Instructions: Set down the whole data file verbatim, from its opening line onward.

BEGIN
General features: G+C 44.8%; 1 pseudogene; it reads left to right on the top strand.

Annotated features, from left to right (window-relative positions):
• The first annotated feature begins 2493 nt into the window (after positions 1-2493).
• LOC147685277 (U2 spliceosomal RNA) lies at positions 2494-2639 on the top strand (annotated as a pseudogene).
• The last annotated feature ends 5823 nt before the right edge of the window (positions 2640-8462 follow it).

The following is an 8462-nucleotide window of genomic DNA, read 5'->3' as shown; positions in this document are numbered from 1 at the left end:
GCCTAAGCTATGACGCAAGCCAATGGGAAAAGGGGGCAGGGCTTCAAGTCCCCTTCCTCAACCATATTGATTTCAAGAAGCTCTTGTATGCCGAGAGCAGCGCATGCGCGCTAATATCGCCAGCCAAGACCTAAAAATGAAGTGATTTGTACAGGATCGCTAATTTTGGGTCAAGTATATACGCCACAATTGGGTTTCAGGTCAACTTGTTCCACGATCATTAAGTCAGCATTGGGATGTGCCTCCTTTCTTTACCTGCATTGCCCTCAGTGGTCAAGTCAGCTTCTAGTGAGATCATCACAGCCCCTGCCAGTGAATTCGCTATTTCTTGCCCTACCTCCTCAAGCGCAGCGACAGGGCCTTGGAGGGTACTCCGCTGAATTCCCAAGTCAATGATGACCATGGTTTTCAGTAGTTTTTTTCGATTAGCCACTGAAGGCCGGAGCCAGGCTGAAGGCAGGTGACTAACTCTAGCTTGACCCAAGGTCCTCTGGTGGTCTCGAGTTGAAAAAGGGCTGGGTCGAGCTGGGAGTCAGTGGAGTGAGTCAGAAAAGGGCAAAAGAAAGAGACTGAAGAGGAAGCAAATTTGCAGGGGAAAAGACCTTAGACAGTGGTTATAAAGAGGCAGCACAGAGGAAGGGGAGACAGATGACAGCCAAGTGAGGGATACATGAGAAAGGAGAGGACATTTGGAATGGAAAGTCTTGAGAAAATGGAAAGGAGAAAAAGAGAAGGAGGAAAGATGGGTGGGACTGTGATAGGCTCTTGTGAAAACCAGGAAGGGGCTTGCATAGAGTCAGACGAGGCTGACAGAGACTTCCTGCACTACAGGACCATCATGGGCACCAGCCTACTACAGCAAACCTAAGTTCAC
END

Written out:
General features: G+C 44.8%; 1 pseudogene; it reads left to right on the top strand.

Annotated features, from left to right (window-relative positions):
• The first annotated feature begins 2493 nt into the window (after positions 1-2493).
• LOC147685277 (U2 spliceosomal RNA) lies at positions 2494-2639 on the top strand (annotated as a pseudogene).
• The last annotated feature ends 5823 nt before the right edge of the window (positions 2640-8462 follow it).

The following is an 8462-nucleotide window of genomic DNA, read 5'->3' as shown; positions in this document are numbered from 1 at the left end:
GCCTAAGCTATGACGCAAGCCAATGGGAAAAGGGGGCAGGGCTTCAAGTCCCCTTCCTCAACCATATTGATTTCAAGAAGCTCTTGTATGCCGAGAGCAGCGCATGCGCGCTAATATCGCCAGCCAAGACCTAAAAATGAAGTGATTTGTACAGGATCGCTAATTTTGGGTCAAGTATATACGCCACAATTGGGTTTCAGGTCAACTTGTTCCACGATCATTAAGTCAGCATTGGGATGTGCCTCCTTTCTTTACCTGCATTGCCCTCAGTGGTCAAGTCAGCTTCTAGTGAGATCATCACAGCCCCTGCCAGTGAATTCGCTATTTCTTGCCCTACCTCCTCAAGCGCAGCGACAGGGCCTTGGAGGGTACTCCGCTGAATTCCCAAGTCAATGATGACCATGGTTTTCAGTAGTTTTTTTCGATTAGCCACTGAAGGCCGGAGCCAGGCTGAAGGCAGGTGACTAACTCTAGCTTGACCCAAGGTCCTCTGGTGGTCTCGAGTTGAAAAAGGGCTGGGTCGAGCTGGGAGTCAGTGGAGTGAGTCAGAAAAGGGCAAAAGAAAGAGACTGAAGAGGAAGCAAATTTGCAGGGGAAAAGACCTTAGACAGTGGTTATAAAGAGGCAGCACAGAGGAAGGGGAGACAGATGACAGCCAAGTGAGGGATACATGAGAAAGGAGAGGACATTTGGAATGGAAAGTCTTGAGAAAATGGAAAGGAGAAAAAGAGAAGGAGGAAAGATGGGTGGGACTGTGATAGGCTCTTGTGAAAACCAGGAAGGGGCTTGCATAGAGTCAGACGAGGCTGACAGAGACTTCCTGCACTACAGGACCATCATGGGCACCAGCCTACTACAGCAAACCTAAGTTCAC